Study objectives: To compare lung deposition of fenoterol or flunisolide administered from a novel, multidose inhalation device delivering liquid droplets (RESPIMAT; Boehringer Ingelheim Ltd; Bracknell, UK) or from conventional metered-dose inhalers (MDIs) with and without spacers.
Design: Two randomized, three-way crossover studies.
Setting: Clinical research laboratory.
Participants: Healthy, nonsmoking volunteers.
Interventions: In one study, radiolabeled aerosols of fenoterol from the RESPIMAT device and from a conventional MDI with or without an Aerochamber spacer (Trudell Medical; London, Ontario Canada). In the second study, radiolabeled aerosols of flunisolide from a RESPIMAT device, from a RESPIMAT device modified by inclusion of a baffle/impactor in the mouthpiece, and from a conventional MDI with an Inhacort spacer (Boehringer Ingelheim; Ingelheim, Germany).
Measurements and results: Assessment of the deposition of fenoterol or flunisolide in the lung and oropharynx using gamma scintigraphy. Safety was assessed based on reported adverse effects and spirometry ([FEV.sub.1] FVC, and peak expiratory flow rate) to detect any paradoxical bronchoconstriction. The RESPIMAT device delivered significantly more fenoterol to the lungs than either an MDI alone or an MDI with Aerochamber (39.2% vs 11.0% and 9.9% of metered dose, respectively; p [is less than] 0.01). Oropharyngeal deposition of fenoterol from the new device was lower than that from the MDI (37.1% vs 71.7%, respectively, p [is less than] 0.01). The RESPIMAT device deposited significantly more flunisolide in the lungs compared with MDI plus spacer (44.6% vs 26.4%, respectively; p [is less than] 0.01), while resulting in similar oropharyngeal deposition (26.2% vs 31.2%, respectively). Introduction of a baffle into the RESPIMAT system reduced lung deposition of flunisolide to 29.5%, and oropharyngeal deposition to 7.8% (p [is less than] 0.01).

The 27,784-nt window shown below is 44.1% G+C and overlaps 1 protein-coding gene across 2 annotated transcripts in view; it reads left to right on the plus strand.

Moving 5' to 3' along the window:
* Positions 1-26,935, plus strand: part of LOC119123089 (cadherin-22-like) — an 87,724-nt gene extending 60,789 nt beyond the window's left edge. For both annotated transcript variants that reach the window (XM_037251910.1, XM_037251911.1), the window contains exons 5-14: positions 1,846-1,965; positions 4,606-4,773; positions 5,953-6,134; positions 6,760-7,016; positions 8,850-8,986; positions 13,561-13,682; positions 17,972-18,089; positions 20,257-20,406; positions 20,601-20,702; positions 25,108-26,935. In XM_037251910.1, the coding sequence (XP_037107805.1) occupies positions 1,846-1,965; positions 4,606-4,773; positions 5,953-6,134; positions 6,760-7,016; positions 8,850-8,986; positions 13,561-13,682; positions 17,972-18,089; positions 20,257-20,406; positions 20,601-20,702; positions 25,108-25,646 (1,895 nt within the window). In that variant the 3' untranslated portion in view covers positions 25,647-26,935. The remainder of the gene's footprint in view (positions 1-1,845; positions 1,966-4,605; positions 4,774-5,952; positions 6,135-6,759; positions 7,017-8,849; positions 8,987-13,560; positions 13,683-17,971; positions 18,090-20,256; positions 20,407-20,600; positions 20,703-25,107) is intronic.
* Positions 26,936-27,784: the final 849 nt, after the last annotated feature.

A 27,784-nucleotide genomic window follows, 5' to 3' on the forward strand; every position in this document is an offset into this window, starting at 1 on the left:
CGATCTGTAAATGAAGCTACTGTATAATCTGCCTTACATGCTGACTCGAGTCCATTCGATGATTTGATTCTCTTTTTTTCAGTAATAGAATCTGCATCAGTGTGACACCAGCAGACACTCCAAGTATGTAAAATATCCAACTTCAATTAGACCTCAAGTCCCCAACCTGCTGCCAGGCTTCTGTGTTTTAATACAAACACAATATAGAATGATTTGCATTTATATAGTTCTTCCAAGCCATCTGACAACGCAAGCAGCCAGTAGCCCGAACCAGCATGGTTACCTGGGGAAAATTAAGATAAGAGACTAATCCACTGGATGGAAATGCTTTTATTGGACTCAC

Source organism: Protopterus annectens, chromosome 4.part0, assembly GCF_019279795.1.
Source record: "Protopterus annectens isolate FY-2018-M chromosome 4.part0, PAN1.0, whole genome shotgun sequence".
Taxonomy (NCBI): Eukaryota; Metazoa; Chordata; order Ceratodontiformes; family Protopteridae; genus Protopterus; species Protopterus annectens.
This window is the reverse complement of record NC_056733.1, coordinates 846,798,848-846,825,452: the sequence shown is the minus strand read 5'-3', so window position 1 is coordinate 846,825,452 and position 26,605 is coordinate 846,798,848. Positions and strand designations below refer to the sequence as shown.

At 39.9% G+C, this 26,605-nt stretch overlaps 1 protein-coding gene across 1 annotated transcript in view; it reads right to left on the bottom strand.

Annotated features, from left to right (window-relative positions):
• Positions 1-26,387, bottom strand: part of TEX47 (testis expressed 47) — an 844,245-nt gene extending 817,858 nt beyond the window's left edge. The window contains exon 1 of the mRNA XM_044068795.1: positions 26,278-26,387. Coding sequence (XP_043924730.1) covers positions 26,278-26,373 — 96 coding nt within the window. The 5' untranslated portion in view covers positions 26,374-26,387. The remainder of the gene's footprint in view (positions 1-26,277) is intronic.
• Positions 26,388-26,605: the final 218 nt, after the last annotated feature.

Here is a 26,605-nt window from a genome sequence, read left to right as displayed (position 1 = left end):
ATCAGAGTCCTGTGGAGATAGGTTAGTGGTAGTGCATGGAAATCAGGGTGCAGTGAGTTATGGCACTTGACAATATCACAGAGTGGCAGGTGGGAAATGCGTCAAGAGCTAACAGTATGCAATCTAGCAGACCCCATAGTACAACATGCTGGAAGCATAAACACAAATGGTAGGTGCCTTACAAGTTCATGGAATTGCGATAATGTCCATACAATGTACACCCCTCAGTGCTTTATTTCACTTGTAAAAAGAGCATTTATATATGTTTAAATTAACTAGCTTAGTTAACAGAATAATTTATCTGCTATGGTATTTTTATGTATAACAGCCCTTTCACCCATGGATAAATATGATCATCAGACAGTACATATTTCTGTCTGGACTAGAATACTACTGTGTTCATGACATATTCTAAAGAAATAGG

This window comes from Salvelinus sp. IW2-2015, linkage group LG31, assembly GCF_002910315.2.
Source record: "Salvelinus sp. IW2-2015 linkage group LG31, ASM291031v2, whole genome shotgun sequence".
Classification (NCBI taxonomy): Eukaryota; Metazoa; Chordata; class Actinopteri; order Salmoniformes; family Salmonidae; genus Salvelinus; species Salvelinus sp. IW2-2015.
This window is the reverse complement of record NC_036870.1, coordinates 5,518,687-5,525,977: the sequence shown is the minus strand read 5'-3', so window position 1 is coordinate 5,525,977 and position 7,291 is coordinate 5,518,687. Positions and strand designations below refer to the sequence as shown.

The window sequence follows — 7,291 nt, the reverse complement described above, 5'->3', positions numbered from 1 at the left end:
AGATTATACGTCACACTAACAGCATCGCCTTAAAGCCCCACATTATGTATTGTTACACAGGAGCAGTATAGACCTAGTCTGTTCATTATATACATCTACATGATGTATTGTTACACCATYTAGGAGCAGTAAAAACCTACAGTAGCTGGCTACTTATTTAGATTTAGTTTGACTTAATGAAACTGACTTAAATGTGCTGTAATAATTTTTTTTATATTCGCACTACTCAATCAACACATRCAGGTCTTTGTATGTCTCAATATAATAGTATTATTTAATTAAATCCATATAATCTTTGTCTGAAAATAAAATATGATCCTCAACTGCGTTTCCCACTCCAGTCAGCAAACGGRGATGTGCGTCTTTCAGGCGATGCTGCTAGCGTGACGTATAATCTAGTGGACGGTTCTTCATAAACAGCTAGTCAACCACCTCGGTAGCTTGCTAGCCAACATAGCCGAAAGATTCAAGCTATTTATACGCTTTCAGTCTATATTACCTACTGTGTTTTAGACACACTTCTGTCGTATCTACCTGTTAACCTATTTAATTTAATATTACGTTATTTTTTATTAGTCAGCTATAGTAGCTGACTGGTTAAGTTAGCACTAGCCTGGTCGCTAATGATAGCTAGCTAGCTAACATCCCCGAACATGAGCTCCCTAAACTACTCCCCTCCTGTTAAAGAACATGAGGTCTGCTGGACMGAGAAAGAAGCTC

Conclusion: The RESPIMAT device may prove to be an effective alternative to MDIs for the administration of inhaled bronchodilators and corticosteroids. The high lung deposition and low oropharyngeal deposition may lead to improved efficacy and tolerability of inhaled medications, especially corticosteroids. (CHEST 1998; 113:957-63)
Key words: flunisolide; fenoterol; gamma scintigraphy; inhaler devices; lung deposition; oropharyngeal deposition
Abbreviations: CFC=chlorofluorocarbon; MDI=metered-dose inhaler
Currently, most drugs used in the treatment of asthma and airflow obstruction are given by the inhaled route. This includes bronchodilators such as [[Beta].sub.2]-agonists and anti-cholinergics, and anti-inflammatory medications such as corticosteroids, cromolyn sodium, and nedocromil sodium. Inhaled medication is preferable to oral medication because the drug is delivered directly to the airways, allowing lower doses to be used, usually a more rapid onset of action, and a reduced incidence of side effects.[1,2] The pressurized metered-dose inhaler (MDI) is the most widely used inhaler device. It has the advantages of being compact, portable, relatively cheap, and easy to use. However, many patients, especially children and the elderly, do not obtain optimal benefit because they fail to use their MDIs effectively.[3-5]
Most conventional MDIs contain chlorofluorocarbon (CFC) propellants. However, CFCs are thought to contribute to ozone depletion in the atmosphere and from January 1996, the production of CFCs has become severely restricted in line with the Montreal Protocol. Therefore, alternative drug delivery systems for inhalation therapy are...